By Matthew T. Vocci
11:41 AM EDT, April 18, 2013
We have a great capacity for placing people into categories and minimizing their humanity. One such category is "felons" and another is "drug addicts." We can easily forget that men and women who have been convicted of crimes or are suffering from substance abuse issues are the same as the rest of us at the core — fallible but resolutely hopeful.
Here in Baltimore, a celebration of that capacity for hope and a reminder that redemption comes in many forms took place earlier this year in a small chapel within a church on Cathedral Street. This was not a wedding or religious service. Rather, it was the graduation ceremony for the Public Safety Compact (PSC) participants, an innovative government program that provides positive opportunities to inmates. The 61 men and one woman who graduated had been convicted of felonies and sentenced to years in prison. While on the inside, they joined in the PSC program, which gave them an opportunity to reduce years from their sentences on the condition that they complete comprehensive substance abuse and other treatment.
While I have always put some thought into the value of drug and alcohol treatment, watching the PSC graduates — in caps and gowns — choking up as they thanked the parole officers who saw them through their treatment and early release was a visceral experience. There is an intimacy in witnessing the reactions of men, who, having spent years in prison, are now sober, out of prison and able to enjoy the company of family and neighbors.
I sat in the audience admiring the courage of the graduates and thinking of my father, who has devoted his life to helping those with substance abuse issues. He did so from the perspective of a scientist armed with a Ph.D. in pharmacology who served as a director of a division of the National Institute on Drug Abuse. He studied and facilitated the development of drug addiction mediations that are utilized in treatment programs across the country.
During my childhood, as the war on drugs amped up, I envisioned my father as a federal drug agent busting the bad guys. I was wrong. Instead of locking up those with drug dependency and abuse issues, he was working to break the cycle of substance abuse and the harm it causes. I now understand that treatment programs are vital to providing better outcomes for a great number of people — many here in Baltimore.
Indeed, there is growing resistance to the idea that staggering rates of African-Americans and Latinos must be locked away and labeled felons for nonviolent drug crimes. (Witness that Maryland's Senate this year passed a bill decriminalizing the possession of small amounts of marijuana.) It takes courage from people inside and outside government to push for realistic drug laws and to promote rehabilitation over punishment for drug offenders.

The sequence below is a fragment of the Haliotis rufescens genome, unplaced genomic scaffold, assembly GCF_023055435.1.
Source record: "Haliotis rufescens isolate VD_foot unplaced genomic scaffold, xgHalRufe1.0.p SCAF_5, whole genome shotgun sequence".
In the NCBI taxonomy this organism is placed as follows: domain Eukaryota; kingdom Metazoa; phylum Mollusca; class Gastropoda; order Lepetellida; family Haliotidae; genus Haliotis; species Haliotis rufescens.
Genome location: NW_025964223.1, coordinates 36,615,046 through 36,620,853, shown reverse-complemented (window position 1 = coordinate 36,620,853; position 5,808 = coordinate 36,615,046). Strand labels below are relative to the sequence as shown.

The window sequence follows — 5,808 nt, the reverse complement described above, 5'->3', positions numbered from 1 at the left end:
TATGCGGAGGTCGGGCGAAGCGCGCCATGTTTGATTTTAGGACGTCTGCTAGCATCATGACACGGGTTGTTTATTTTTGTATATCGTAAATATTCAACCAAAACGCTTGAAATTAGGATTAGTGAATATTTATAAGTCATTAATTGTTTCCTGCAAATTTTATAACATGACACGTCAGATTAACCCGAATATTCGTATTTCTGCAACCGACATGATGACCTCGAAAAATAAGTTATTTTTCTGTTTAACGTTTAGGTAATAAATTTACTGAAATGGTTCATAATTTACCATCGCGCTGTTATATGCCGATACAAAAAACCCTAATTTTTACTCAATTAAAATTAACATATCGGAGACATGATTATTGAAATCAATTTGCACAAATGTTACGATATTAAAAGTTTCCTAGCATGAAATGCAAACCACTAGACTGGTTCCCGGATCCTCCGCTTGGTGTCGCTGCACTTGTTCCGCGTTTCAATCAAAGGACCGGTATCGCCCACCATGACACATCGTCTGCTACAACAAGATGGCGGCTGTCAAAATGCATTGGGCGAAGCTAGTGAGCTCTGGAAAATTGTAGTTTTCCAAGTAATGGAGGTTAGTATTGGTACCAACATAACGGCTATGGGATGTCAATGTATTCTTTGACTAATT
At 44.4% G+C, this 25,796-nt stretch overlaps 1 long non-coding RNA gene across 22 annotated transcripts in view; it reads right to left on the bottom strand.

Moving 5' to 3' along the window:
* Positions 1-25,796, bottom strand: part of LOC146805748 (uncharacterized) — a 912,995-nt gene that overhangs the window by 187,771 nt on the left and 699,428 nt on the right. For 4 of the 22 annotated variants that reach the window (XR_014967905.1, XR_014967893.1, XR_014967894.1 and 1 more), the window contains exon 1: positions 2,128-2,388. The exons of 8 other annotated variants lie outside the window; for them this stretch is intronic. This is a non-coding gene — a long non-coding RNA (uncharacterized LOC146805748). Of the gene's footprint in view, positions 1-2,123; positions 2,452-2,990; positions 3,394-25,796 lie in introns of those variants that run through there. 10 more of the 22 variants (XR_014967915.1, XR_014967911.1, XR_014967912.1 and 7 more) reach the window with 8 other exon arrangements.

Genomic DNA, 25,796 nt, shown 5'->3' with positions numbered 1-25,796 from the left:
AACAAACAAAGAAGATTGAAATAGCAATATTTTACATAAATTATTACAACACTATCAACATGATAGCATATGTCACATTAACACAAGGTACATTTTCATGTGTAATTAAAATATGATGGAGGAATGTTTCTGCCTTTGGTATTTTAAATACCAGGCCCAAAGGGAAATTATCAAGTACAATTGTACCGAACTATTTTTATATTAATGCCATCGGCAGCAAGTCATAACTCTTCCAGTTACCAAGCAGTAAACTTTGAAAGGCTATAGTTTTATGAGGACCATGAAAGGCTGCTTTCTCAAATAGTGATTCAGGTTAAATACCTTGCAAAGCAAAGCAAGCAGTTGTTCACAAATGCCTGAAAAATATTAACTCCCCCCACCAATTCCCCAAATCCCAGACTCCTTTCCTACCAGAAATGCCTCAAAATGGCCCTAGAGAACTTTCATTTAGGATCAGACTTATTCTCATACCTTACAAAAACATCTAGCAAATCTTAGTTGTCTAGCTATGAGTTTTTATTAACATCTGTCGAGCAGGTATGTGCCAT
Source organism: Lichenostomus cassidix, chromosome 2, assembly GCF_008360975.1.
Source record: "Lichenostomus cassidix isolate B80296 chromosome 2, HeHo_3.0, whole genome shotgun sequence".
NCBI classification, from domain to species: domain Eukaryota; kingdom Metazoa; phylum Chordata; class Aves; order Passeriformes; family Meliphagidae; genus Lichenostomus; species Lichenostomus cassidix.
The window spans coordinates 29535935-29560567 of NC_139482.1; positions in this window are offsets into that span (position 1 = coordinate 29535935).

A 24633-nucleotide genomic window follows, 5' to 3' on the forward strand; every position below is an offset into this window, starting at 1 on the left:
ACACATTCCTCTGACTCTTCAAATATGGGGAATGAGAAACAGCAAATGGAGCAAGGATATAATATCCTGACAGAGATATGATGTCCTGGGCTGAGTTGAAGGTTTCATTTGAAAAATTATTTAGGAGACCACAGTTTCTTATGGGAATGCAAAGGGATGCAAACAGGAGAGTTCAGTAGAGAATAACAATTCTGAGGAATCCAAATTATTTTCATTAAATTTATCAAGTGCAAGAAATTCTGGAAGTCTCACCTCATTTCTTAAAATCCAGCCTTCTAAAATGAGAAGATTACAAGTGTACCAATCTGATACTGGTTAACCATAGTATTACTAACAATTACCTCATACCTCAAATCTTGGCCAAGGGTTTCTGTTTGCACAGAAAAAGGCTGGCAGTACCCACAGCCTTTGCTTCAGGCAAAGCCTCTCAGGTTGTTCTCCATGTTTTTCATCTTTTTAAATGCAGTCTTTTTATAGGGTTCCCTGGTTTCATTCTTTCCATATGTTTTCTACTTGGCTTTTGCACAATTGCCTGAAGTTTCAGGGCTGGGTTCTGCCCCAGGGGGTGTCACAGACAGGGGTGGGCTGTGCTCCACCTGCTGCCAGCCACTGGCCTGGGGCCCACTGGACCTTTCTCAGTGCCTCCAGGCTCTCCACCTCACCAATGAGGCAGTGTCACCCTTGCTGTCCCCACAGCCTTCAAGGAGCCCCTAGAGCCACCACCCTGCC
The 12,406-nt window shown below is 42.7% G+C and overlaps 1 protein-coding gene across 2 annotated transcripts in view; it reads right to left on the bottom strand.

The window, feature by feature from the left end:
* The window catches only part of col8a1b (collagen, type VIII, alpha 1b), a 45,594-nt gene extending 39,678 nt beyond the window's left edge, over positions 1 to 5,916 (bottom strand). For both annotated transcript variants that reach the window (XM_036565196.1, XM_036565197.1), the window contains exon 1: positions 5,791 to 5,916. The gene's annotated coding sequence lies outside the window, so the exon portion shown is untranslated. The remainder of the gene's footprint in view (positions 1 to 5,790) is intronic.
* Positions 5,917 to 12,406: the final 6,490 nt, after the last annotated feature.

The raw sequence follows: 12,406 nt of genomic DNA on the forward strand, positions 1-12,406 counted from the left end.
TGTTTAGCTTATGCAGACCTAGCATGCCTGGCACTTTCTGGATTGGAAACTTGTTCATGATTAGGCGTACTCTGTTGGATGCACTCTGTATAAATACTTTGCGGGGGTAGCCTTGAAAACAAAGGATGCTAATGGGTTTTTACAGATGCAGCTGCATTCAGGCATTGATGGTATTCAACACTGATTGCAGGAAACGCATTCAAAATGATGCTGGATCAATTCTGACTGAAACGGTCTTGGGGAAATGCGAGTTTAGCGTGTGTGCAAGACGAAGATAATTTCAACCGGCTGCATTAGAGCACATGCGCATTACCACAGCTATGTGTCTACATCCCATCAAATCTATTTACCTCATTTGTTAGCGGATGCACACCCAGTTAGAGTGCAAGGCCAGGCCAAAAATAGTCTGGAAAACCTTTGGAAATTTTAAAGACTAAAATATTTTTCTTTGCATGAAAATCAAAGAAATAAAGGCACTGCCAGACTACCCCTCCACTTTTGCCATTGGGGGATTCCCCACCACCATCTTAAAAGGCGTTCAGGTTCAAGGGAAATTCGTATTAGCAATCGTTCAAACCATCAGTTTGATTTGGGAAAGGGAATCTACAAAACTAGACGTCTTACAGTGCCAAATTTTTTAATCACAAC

Here in Maryland, the PSC program allows prisoners to complete in-prison drug and mental health treatment in exchange for conditional parole and treatment opportunities available outside the fence. To be eligible for program, the participants must undergo months of treatment within prison and serve at least 25 percent of their sentence. The Public Safety Compact itself is an agreement between private nonprofit organizations (led by the Safe and Sound Campaign) and the Maryland Department of Public Safety and Correctional Services. Its goal is to improve the lives of the participants through drug treatment and other therapy, all the while saving the public fisc by shortening prison sentences and lowering recidivism rates.
The PSC program is working. The Safe and Sound Campaign reports that the program has saved the state over $850,000 by reducing prison stays for scores of participants since 2010. Each avoided incarceration saves the state $14.25 per person, per day in hard costs: food, laundry, medical and pharmaceutical costs. The savings then are reinvested to sustain the PSC treatment programs.
Further, the Safe and Sound Campaign has tracked the recidivism rates of those participating in the PSC and found a 12 percent recidivism rate so far, compared to a 43.3 percent overall recidivism rate reported by the Department of Public Safety secretary's End of Year Report for fiscal 2012. Lower recidivism rates not only signal that PSC graduates are benefiting from the treatment/rehabilitation model but are also a positive sign for the families and communities that will benefit from having the graduates back in their lives. Finally, PSC allows the state to save the hard costs of incarceration as well as funds spent re-arresting, retrying and re-incarcerating repeat offenders. These are hopeful results for all of us.
Matthew T. Vocci is an attorney at a downtown law firm. His email is email@example.com.
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